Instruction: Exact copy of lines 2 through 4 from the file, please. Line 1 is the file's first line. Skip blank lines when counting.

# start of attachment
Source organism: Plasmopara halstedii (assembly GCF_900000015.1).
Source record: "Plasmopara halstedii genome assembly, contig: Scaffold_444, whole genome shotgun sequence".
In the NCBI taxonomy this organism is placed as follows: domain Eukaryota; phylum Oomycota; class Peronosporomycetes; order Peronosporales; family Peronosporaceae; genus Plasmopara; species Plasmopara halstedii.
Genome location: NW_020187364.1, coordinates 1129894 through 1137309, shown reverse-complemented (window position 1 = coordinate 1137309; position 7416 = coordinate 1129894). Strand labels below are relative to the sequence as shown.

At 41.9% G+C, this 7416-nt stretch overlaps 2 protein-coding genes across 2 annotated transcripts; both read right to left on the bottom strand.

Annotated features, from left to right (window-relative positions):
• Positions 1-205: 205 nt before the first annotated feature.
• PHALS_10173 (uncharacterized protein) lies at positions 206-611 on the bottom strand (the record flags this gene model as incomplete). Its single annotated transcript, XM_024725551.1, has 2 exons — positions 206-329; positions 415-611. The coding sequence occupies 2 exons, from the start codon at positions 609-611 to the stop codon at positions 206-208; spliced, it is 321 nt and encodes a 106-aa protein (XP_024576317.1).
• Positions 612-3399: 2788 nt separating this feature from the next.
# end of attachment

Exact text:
Source record: "Plasmopara halstedii genome assembly, contig: Scaffold_444, whole genome shotgun sequence".
In the NCBI taxonomy this organism is placed as follows: domain Eukaryota; phylum Oomycota; class Peronosporomycetes; order Peronosporales; family Peronosporaceae; genus Plasmopara; species Plasmopara halstedii.
Genome location: NW_020187364.1, coordinates 1129894 through 1137309, shown reverse-complemented (window position 1 = coordinate 1137309; position 7416 = coordinate 1129894). Strand labels below are relative to the sequence as shown.